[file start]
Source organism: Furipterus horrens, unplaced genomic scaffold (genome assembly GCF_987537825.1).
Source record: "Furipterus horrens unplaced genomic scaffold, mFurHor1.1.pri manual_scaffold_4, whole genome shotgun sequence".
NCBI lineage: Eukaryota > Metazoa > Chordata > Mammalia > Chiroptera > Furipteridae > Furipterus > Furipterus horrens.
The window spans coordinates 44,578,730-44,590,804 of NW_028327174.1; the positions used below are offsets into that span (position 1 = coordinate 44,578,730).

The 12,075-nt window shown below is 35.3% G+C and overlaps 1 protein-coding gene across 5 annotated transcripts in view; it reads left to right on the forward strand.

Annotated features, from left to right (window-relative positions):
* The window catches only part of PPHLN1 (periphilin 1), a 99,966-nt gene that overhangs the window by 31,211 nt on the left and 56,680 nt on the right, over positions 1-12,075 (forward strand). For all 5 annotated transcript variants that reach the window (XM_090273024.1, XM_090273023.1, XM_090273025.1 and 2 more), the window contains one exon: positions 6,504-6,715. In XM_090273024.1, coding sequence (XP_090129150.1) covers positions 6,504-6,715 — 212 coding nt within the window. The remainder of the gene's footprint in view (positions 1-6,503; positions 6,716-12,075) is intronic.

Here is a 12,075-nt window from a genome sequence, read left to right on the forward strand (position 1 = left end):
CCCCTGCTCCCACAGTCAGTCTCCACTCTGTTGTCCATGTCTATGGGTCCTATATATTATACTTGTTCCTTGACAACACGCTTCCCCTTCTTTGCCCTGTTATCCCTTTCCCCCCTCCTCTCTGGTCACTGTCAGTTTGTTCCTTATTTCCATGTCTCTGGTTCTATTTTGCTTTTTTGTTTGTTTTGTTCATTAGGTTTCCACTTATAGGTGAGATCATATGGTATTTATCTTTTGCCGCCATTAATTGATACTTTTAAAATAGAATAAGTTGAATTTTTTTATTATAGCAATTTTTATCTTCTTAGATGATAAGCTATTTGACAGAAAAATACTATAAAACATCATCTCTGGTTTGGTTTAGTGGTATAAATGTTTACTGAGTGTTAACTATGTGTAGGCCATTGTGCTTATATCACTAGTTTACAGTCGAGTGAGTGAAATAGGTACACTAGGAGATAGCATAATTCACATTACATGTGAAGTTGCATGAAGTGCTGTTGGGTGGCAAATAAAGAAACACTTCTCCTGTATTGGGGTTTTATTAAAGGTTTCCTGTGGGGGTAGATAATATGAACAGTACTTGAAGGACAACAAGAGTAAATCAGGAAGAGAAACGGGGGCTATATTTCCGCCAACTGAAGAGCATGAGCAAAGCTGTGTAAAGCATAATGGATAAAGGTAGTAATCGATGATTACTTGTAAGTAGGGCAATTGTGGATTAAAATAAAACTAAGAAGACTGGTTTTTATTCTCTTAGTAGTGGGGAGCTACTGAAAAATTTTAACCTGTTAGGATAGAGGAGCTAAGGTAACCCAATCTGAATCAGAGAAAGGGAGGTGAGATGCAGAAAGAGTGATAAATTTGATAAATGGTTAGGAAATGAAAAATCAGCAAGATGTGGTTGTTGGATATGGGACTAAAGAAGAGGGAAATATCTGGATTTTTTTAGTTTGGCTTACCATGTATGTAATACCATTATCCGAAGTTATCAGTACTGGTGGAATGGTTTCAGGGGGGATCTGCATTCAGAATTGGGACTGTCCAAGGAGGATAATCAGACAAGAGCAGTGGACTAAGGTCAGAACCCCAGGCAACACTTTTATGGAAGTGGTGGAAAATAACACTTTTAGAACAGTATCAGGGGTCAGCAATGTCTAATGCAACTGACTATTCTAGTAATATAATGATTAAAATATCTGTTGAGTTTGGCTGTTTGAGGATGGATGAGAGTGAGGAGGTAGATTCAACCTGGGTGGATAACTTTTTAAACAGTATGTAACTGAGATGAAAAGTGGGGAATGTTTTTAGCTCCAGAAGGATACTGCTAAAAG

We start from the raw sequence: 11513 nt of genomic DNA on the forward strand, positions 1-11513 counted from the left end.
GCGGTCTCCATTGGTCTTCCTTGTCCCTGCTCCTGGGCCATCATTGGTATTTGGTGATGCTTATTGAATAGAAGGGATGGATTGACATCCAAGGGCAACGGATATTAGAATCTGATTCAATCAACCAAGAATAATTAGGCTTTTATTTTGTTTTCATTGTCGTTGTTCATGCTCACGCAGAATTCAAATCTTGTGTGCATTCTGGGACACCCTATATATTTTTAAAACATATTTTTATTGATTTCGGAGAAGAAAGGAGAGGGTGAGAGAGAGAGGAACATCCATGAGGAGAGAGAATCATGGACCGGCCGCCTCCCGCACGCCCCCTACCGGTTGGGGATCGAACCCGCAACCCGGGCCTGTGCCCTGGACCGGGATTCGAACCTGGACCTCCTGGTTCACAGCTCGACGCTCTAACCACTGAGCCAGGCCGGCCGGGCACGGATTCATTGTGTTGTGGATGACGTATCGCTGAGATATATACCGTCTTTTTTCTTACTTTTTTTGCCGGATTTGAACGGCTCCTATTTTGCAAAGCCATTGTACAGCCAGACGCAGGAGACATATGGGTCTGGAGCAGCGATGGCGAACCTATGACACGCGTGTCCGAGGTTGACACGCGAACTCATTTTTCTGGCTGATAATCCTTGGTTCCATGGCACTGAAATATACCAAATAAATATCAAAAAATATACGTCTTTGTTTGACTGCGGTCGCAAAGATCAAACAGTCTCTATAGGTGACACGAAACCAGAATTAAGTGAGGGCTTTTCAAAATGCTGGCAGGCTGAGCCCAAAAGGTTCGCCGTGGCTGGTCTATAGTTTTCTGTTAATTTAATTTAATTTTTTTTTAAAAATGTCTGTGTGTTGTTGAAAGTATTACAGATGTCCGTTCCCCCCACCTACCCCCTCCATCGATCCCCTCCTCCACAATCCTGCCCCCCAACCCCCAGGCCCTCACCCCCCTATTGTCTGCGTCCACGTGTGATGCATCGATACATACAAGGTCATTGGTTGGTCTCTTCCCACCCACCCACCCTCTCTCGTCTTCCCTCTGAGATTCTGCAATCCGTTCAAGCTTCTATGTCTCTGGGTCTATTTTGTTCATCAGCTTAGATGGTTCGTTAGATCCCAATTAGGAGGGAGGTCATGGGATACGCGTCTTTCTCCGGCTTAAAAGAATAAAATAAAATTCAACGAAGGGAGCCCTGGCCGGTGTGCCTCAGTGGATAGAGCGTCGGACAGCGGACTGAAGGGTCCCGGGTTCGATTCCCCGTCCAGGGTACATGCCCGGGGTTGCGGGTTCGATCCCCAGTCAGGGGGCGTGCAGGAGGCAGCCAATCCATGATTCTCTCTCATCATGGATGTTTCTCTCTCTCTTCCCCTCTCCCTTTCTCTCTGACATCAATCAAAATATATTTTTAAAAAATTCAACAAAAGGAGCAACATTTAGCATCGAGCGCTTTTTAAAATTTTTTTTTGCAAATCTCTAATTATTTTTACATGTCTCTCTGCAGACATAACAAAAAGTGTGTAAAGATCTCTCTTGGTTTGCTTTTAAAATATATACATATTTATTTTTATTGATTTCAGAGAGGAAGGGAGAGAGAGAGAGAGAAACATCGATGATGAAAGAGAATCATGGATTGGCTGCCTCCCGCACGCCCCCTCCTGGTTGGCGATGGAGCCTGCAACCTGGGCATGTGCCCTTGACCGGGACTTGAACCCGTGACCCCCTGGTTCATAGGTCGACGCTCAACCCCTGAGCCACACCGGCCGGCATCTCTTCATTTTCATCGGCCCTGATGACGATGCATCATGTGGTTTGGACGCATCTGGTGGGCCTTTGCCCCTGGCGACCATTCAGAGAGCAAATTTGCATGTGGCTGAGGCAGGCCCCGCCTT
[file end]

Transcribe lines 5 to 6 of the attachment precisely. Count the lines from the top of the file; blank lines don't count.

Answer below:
The 12,075-nt window shown below is 35.3% G+C and overlaps 1 protein-coding gene across 5 annotated transcripts in view; it reads left to right on the forward strand.

Annotated features, from left to right (window-relative positions):